Let's not delude ourselves: If there is an activity more boring than pedaling a stationary exercise bike, it has yet to be identified. The same goes for exercising on a stairclimber and walking on a treadmill (which, by the way, is listed under tedium in Roget's Thesaurus).
But that's no excuse to abandon exercise. You can use a number of gimmicks to divert your attention so that before you know it, your 20 or 30 minutes have passed and you're free to head for the refrigerator or couch. Eventually, you may actually begin to enjoy the sensations of sweat and fatigue, and exercise won't seem like a chore. The Stairmaster will cease to be the stairmonster.
Here are 10 ways to combat boredom on cardiovascular machines, whether you're at home or at the gym.
Do a crossword puzzle
Holding a pen and a magazine isn't as cumbersome as it might sound, particularly on a bike or stairclimber. And it's an excellent way to make time fly.
Be sure to choose a puzzle that's not too difficult: There's no reason to tax your brain \o7 and\f7 your body at the same time. Unless you're a whiz with clues such as "a mineral resembling feldspar," pass on the New York Times puzzle.
Dell crossword magazines are great because they contain puzzles for all levels and include such clues as "Mary had a little --------."
Cycle in short spurts
To break up the monotony, alternate five- or 10-minute bouts on the stairclimber--or bike or treadmill--with five minutes of weight training or other activity (besides eating). Contrary to popular opinion, it is not written--in the Bible, the California Penal Code or anywhere else--that to benefit from exercise, you must perform an aerobic activity for at least 20 consecutive minutes. If your goal is to gain endurance, you'll want to do 20 minutes consecutively. But if you're simply aiming to improve your health, that's not necessary.
"The bulk of evidence supports the (notion) that it's the total time spent that matters. Whether the time is continuous or broken into multiple bouts is really a trivial issue," says Rod Dishman, a professor of exercise science at the University of Georgia and an expert in exercise adherence.
Read a magazine
Don't try to impress the guy on the treadmill next to you with the New Republic. Chances are, he won't even notice, and then you're stuck with articles about peace-keeping operations in Tajikstan.
Go with magazines such as People that contain stories you can actually finish; forget Vanity Fair unless you're planning an all-nighter on the treadmill. Fitness magazines are a good bet. They'll validate what you're doing, and the articles tend to include lists you can skim, such as "Six Moves to a Better Butt Now" and "25 Ways to Stop Craving Chocolate."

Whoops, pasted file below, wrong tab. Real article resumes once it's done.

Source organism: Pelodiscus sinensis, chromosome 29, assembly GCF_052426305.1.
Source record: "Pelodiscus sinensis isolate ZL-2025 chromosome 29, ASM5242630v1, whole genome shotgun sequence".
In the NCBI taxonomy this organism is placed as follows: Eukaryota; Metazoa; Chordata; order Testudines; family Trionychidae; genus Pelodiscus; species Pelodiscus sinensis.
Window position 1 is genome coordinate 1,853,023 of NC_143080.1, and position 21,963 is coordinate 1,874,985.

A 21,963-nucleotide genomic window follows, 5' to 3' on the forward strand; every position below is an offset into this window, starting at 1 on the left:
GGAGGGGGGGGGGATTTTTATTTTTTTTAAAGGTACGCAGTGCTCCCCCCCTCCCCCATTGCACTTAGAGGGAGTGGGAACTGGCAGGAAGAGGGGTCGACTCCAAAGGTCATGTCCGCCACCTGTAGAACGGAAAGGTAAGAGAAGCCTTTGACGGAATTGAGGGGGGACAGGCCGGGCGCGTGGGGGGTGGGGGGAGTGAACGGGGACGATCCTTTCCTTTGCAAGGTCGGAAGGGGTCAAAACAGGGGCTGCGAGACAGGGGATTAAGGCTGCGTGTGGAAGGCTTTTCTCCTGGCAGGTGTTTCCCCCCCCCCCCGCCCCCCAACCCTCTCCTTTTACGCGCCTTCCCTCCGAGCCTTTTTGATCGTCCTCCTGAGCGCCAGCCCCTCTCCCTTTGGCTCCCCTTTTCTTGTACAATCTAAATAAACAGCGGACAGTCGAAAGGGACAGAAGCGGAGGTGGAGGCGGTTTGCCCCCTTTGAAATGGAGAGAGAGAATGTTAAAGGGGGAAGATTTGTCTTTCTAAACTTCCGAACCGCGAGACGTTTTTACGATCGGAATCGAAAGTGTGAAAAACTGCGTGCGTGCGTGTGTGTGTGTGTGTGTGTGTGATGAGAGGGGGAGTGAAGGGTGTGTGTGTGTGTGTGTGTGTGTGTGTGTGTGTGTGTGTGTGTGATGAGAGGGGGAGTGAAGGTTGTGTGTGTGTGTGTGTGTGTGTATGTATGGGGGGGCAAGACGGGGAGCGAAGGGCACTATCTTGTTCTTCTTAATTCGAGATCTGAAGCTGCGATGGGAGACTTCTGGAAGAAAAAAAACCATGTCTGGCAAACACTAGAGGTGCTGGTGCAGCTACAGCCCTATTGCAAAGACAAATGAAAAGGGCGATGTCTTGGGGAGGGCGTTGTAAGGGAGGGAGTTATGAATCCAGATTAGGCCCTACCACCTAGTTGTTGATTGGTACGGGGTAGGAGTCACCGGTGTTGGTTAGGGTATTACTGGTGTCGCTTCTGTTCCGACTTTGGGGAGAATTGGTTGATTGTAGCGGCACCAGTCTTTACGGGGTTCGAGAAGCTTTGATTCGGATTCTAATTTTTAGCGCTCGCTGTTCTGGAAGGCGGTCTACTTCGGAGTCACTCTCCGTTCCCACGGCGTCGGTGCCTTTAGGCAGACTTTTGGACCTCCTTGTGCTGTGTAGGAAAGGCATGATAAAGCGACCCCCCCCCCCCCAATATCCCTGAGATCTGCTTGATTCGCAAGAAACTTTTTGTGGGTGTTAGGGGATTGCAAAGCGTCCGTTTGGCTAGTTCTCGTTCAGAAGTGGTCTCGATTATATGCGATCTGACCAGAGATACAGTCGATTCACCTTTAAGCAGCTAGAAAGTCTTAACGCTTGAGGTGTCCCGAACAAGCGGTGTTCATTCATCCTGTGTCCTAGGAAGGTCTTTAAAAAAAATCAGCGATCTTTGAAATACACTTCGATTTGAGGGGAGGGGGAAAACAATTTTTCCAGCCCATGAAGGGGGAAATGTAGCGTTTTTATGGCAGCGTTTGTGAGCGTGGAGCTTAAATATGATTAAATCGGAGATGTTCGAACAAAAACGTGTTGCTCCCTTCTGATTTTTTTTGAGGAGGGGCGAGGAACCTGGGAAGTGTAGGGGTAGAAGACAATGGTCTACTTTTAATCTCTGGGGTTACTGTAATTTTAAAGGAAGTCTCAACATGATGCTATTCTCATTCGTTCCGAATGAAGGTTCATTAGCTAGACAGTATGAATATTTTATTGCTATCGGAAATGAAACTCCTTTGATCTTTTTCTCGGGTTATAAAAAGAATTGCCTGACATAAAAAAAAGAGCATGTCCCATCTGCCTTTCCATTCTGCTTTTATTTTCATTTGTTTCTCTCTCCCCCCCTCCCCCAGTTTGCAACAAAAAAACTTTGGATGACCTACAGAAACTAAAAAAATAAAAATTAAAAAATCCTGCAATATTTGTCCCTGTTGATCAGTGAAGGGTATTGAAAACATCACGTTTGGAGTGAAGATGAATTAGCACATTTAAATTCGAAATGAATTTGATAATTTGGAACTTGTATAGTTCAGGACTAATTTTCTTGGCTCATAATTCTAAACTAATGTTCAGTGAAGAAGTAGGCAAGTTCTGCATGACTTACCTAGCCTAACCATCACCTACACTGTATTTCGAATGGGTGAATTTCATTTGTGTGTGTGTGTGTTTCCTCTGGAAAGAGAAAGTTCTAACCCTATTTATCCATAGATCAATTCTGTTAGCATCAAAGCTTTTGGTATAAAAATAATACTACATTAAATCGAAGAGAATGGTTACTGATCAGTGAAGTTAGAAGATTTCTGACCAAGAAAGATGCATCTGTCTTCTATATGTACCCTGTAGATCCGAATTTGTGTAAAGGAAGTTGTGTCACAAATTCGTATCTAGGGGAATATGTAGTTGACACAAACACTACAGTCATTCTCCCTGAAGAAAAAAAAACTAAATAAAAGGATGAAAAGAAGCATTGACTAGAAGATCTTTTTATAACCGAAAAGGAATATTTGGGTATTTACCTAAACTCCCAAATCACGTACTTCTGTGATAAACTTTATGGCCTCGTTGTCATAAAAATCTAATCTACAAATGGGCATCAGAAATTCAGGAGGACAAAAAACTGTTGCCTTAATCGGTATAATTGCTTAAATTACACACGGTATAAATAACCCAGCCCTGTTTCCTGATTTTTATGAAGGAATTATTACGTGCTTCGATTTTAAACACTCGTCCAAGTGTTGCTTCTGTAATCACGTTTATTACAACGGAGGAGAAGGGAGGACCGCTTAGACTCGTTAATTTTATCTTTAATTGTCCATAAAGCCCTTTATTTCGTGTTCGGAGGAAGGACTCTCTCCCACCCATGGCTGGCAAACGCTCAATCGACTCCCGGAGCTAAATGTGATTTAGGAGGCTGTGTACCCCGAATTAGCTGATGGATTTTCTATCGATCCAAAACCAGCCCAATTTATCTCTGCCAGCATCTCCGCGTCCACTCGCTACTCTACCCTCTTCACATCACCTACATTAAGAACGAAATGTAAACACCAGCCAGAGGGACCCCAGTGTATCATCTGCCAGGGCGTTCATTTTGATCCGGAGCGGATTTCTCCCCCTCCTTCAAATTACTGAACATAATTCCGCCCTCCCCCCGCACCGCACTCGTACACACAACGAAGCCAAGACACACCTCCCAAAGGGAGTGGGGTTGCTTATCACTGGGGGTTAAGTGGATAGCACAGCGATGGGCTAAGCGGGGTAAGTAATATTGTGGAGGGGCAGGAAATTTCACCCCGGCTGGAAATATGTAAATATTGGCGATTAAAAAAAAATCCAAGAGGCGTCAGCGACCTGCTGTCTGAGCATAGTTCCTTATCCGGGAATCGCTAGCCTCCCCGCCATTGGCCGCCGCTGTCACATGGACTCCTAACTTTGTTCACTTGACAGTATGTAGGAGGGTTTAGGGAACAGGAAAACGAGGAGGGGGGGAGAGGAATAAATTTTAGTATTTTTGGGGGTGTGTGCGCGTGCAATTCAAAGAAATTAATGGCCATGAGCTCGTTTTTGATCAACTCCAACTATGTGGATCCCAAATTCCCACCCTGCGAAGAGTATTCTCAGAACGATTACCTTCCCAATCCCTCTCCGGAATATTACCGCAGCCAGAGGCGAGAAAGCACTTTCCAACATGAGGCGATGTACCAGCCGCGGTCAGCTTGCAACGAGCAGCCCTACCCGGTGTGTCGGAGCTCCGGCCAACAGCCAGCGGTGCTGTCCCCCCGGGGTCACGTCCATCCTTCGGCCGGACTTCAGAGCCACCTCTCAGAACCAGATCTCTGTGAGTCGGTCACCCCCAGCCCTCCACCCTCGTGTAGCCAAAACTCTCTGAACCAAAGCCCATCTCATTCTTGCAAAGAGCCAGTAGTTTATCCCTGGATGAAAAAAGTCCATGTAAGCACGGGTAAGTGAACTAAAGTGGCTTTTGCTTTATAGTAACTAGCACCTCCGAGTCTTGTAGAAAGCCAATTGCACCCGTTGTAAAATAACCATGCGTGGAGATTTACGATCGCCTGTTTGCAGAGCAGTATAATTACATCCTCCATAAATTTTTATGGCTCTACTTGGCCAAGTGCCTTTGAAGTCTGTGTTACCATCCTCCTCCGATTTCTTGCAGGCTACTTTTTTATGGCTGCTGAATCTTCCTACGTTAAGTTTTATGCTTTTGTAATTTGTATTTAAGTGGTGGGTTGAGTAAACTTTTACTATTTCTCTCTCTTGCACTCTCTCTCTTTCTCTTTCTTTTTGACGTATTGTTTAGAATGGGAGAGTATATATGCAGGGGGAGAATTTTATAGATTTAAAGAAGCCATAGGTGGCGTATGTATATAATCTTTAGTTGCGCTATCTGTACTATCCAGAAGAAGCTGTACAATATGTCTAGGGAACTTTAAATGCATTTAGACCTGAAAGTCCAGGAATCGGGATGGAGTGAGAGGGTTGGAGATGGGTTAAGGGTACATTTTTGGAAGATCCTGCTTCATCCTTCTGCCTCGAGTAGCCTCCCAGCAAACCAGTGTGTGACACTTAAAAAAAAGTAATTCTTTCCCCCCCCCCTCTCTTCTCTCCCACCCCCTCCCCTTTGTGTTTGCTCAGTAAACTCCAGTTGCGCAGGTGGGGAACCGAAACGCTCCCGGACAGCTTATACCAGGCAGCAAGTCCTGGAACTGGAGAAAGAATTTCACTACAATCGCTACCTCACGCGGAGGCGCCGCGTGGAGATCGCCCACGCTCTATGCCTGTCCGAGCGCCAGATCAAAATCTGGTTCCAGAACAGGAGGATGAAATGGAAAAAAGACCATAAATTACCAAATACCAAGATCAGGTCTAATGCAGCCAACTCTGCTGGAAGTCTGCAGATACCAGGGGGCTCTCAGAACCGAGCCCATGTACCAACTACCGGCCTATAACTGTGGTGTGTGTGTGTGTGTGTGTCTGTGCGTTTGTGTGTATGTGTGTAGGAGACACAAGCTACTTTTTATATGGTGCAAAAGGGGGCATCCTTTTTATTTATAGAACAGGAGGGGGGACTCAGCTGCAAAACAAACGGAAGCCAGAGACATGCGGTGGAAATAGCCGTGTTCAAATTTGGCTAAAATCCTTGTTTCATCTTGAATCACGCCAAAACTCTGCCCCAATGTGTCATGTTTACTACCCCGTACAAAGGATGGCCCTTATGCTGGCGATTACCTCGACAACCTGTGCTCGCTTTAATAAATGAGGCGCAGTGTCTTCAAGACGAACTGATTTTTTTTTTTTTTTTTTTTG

If possible, schedule your workout during "Seinfeld," "Roseanne" or other shows that'll keep you laughing (and for variety, crank up your intensity during the commercials). This isn't the time for "Bassmasters" on the Nashville Network--unless of course, you are eager to learn "strategies for catching more fish more often."
Think--but not too hard
"People tend to have their most creative ideas when they're doing something that's repetitive and doesn't involve their mind completely," says Mihaly Csikszentmihalyi, a University of Chicago professor who is an expert on boredom.
But don't set out to solve the health care crisis. Instead, use your time to ponder more solvable dilemmas, Csikszentmihalyi says, "like how to get your boss off your back." He suggests keeping a tape recorder handy in case a flash of brilliance comes along.
Monitor your heart rate
The number of times your heart beats per minute during exercise is a great indicator of stress on your body. If your heart rate is too high, you need to slow down; if it's too low, you should speed up. Some exercise bikes and treadmills come with built-in heart-rate monitors. If yours doesn't, you can buy a monitor for about $100 or you can take your pulse manually. Ask a trainer to help you determine your range of safe heart rates.
"Monitoring your heart rate continuously will keep you busy, and it will make your workout more effective," says Kevin Smith, a fitness consultant at Busybody, an exercise equipment store in West Los Angeles.
Make use of the machine's gadgetry
With their flashing dots, beeping arrows, interval programs and plentiful feedback, today's high-tech machines have eliminated some of the monotony from indoor exercise. Periodically check how many miles you've walked, stairs you've climbed or calories you've burned. (Keep in mind that the calorie estimates aren't always accurate, and even the best machines can't factor in your metabolism. And if you're clenching or leaning on the side railings of your stairclimber, you're not burning as many calories as the machine says you are.)
Talk on the phone or to a friend
Some people think that if they're able to speak while exercising, they must not be doing their body any good. That's not true. "Your breathing should not be so labored that you can't carry on a conversation," Dishman says.
Listen to music
Rock, rap, pop, country--go with whatever gets your adrenaline pumping. If Vivaldi works for you, so be it. A tape that mixes fast and slow songs can add variety to your workout, because your intensity tends to go in sync with the music. "The Eagles Greatest Hits"--with "Life in the Fast Lane" and "Take It Easy"--has a perfect blend.
Sing--to yourself, if you want to retain your gym membership
If all else fails, you can resort to the old time-killing standby, "100 Bottles of Beer on the Wall." You might want to try this gym adaptation:
\o7 100 bottles of beer on the wall 100 bottles of beer, If I stop exercising and go to the mall I won't be able to drink any more beer at all.\f7